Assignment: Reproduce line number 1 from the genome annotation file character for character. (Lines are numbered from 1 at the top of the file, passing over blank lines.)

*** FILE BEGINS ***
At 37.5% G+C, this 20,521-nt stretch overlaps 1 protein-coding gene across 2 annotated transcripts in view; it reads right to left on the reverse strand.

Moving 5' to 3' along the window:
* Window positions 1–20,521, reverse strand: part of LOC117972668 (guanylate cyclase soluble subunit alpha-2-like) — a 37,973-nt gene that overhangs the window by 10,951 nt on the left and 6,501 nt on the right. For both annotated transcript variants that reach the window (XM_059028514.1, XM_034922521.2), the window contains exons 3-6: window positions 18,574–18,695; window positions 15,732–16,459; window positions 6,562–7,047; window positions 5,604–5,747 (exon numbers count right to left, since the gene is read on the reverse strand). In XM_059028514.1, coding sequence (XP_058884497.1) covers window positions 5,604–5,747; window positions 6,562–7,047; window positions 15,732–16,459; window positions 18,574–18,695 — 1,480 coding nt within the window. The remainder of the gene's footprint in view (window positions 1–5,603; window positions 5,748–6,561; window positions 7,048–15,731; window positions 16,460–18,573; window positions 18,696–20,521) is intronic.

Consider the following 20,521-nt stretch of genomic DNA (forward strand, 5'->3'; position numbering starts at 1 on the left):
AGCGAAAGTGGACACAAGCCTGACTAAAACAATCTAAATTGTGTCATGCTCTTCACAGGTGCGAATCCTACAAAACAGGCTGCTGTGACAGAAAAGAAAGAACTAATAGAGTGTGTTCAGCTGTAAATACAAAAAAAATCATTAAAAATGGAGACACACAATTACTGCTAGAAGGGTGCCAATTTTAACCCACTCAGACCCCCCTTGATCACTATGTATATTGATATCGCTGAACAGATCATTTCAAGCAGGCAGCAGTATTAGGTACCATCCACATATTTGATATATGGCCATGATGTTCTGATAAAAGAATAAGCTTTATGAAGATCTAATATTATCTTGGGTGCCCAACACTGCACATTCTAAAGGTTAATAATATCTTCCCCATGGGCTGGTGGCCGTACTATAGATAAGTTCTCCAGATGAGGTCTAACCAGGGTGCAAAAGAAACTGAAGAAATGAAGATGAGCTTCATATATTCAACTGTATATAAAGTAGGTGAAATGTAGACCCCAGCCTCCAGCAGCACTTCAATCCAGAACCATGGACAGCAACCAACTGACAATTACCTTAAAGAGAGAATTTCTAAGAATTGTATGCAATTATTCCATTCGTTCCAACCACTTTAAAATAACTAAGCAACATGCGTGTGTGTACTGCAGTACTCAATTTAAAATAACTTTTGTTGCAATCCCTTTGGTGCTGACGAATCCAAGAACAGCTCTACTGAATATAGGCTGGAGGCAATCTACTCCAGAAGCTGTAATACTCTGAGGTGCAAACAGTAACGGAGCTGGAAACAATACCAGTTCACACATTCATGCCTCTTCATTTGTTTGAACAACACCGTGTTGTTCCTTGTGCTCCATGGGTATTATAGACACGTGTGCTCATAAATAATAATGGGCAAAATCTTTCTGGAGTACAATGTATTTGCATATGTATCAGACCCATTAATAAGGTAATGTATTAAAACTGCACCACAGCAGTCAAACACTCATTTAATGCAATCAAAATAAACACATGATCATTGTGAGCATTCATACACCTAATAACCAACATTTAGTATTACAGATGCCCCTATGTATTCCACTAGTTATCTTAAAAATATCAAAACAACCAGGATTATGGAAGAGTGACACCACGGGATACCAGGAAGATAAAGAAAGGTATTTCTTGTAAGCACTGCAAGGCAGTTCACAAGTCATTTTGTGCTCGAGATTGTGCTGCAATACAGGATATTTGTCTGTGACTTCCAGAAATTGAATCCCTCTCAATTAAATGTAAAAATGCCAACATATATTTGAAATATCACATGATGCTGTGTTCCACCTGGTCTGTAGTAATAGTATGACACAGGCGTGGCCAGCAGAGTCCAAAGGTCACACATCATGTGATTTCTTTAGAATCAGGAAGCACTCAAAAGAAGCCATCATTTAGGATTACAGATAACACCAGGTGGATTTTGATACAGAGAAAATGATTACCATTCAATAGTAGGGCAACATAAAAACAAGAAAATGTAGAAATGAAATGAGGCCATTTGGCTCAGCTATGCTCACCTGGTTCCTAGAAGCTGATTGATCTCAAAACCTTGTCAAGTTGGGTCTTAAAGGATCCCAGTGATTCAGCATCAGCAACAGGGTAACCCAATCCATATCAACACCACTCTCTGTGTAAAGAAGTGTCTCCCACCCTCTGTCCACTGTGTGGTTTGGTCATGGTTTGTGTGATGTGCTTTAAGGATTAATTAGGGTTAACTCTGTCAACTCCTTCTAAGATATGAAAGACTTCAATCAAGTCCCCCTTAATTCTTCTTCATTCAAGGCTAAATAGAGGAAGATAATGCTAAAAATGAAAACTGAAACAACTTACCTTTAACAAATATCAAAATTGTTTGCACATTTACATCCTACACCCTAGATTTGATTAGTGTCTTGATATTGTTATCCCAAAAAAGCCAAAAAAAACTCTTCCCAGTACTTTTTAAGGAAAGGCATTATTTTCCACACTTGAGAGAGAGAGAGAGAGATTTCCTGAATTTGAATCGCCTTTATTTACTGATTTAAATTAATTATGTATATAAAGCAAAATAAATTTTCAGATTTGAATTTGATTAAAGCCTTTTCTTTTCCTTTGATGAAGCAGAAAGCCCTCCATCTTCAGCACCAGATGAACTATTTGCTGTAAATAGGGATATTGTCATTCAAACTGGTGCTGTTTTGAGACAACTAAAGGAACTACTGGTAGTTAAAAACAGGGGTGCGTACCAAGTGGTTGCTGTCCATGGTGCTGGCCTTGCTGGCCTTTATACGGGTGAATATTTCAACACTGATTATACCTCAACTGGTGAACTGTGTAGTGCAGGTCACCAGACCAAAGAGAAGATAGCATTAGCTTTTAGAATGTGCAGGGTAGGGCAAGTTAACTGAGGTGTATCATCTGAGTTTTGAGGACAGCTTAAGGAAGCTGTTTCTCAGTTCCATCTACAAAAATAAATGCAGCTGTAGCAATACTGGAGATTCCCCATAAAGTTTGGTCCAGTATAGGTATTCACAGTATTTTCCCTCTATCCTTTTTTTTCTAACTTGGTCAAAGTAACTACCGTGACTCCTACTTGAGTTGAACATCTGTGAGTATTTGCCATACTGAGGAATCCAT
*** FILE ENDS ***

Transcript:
At 37.5% G+C, this 20,521-nt stretch overlaps 1 protein-coding gene across 2 annotated transcripts in view; it reads right to left on the reverse strand.